The concept of the Church as being primarily a visible society was (and still is) rejected by most of Protestant Christendom, being replaced by the notion that the Church is essentially an "invisible", "spiritual" entity. This 16th century concept of the Christian church not only dominates most 'conservative' scholarship on this issue, but it is also one of the fundamental presuppositions of modern higher critical scholarship, which, applies this presupposition not only to their conceptions and theories of the post-Biblical church/churches, but also to the New Testament period itself. One early representatives of the modern higher critical school summed up this, and some of the other presuppositions, that are not to be questioned:
IN no other department of Church history is the opposition between the ecclesiastical and the historical stand point so great as in that dealing with the earliest constitution of the Church and the history of ecclesiastical law. According to Catholic doctrine Christ founded the Church, placed Peter at its head, associated with Peter a governing body of apostles, who were to be succeeded by the monarchical episcopate just as the primacy was to devolve upon the successors of Peter, and established the distinction between clergy and laity as fundamental. In addition, all the rest of the constitution of the Church as it exists to-day is carried back to Christ Himself, and the only points about which there is a minor controversy are : how much He commanded directly during His earthly life ; how much He ordained as the Exalted Lord in the forty days of His intercourse with the disciples ; how much the apostles added subsequently, led by His Spirit; and what less important and alterable additions have been made in the course of the history of the Church. In any case He founded the Church as a visible kingdom (regnum externum), equipped with a vast jurisdiction, which has its root in the power of binding and loosing, and both pope and clergy derive their authority from Him. He entrusted the Church with the right and duty of universal missionary activity, and thereby gave to her the ends of the earth for her possession, and He granted infallibility to her and to her decrees by promising that through His spirit He would be with her all the days. The Church is thus set over against the secular kingdoms of the present and the future as a kingdom of a unique kind (regnum sui generis), it is true, but yet as a kingdom in face of which the sovereign rights that still belong to the earthly kingdoms can have only the most restricted scope and in all “mixed cases” must yield to the decision of the Church. But, according to the old Protestant doctrine also, the Church is a deliberate and direct foundation of Christ, and although the Catholic conception is radically corrected by the doctrine that the Church is “a congregation of faithful men” (societas fidelium) based on the Word of God, yet in Calvinism and parts of Lutheranism considerable theocratic and clerical elements, although latent, are not entirely absent.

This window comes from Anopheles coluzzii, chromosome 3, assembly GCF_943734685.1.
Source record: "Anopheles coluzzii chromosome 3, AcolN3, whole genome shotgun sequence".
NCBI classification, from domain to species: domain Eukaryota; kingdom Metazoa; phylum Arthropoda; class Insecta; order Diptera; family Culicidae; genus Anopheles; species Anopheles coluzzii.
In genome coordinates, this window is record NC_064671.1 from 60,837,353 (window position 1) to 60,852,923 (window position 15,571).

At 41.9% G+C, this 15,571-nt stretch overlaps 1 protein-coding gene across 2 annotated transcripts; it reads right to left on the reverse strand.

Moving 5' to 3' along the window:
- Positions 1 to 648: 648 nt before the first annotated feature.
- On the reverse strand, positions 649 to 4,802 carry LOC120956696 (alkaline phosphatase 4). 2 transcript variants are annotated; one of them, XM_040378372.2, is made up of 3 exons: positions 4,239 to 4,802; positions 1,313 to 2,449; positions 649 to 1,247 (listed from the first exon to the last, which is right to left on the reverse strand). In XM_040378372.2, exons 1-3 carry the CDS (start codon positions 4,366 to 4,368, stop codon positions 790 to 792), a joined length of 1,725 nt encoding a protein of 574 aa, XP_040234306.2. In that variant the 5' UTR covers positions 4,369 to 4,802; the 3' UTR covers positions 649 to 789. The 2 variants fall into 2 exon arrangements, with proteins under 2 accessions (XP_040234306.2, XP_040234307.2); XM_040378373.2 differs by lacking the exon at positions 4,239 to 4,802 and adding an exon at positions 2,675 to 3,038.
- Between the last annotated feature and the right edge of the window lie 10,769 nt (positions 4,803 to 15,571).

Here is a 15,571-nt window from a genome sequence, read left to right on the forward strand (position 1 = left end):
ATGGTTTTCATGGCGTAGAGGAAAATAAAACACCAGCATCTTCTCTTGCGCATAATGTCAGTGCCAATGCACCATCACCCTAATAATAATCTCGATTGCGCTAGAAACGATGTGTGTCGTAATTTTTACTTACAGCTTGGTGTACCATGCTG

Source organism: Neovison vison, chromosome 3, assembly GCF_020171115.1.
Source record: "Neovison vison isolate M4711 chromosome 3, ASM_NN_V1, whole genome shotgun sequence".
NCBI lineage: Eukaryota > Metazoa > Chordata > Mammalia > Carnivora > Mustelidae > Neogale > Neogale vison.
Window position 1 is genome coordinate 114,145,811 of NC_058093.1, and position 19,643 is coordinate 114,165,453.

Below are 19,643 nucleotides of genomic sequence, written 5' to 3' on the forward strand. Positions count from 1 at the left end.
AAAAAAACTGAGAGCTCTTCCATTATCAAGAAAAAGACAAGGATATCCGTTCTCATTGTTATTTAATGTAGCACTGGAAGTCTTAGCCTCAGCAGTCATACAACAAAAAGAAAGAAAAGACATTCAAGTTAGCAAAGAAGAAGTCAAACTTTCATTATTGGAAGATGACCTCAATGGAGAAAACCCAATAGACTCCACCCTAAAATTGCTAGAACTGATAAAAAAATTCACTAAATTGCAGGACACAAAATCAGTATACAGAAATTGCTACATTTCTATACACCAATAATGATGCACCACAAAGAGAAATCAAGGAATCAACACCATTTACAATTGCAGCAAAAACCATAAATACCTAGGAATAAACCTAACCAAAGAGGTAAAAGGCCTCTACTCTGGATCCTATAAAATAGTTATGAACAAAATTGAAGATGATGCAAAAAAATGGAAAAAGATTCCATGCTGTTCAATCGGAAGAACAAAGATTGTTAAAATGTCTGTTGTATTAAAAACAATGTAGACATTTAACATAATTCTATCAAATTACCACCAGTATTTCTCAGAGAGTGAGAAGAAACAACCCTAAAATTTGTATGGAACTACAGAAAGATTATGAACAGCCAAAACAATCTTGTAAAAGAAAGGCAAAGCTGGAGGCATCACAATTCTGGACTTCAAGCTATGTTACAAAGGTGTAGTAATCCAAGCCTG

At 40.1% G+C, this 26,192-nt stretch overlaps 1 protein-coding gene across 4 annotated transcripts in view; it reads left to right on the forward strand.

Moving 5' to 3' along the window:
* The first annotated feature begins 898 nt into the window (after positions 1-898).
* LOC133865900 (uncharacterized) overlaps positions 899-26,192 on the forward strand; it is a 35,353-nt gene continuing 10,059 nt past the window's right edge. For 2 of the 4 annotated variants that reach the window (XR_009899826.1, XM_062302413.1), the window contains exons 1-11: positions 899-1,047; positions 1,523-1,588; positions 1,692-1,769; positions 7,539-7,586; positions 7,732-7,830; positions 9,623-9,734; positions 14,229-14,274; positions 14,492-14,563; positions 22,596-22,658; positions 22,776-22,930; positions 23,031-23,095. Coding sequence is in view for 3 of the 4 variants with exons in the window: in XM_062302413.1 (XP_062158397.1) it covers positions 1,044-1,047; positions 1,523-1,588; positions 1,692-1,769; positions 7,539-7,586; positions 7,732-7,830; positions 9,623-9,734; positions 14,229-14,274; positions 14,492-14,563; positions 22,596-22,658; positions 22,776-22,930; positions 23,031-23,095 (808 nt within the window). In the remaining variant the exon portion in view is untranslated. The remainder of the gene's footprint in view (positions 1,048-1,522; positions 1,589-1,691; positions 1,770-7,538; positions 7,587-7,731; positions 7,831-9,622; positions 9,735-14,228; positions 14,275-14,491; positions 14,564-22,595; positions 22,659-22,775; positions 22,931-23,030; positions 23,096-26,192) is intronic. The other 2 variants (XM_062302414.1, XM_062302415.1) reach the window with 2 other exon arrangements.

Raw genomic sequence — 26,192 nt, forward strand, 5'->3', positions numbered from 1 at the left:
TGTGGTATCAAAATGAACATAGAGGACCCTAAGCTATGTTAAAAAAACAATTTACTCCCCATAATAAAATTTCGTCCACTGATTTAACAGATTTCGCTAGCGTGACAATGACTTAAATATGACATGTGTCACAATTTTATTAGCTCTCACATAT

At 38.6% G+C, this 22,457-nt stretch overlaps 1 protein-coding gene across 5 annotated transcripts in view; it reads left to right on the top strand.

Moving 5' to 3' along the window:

Both views have the whole historical development of the apostolic and post-apostolic age against them, and besides, they stand or fall with the question of the authenticity of a few New Testament passages (especially in the Gospel of Matthew). If we put these aside—and by all the rules of historical criticism we are compelled to do so—then every direct external bond between Jesus and the “Church” and its developing orders is severed. There remains the inner spiritual bond, even if Jesus neither founded nor even intended the Church. (Adolf von Harnack, Constitution and Law of the Church In the First Two Centuries, 1910 English ed., trans. F.L. Pogson, pp. 1-4).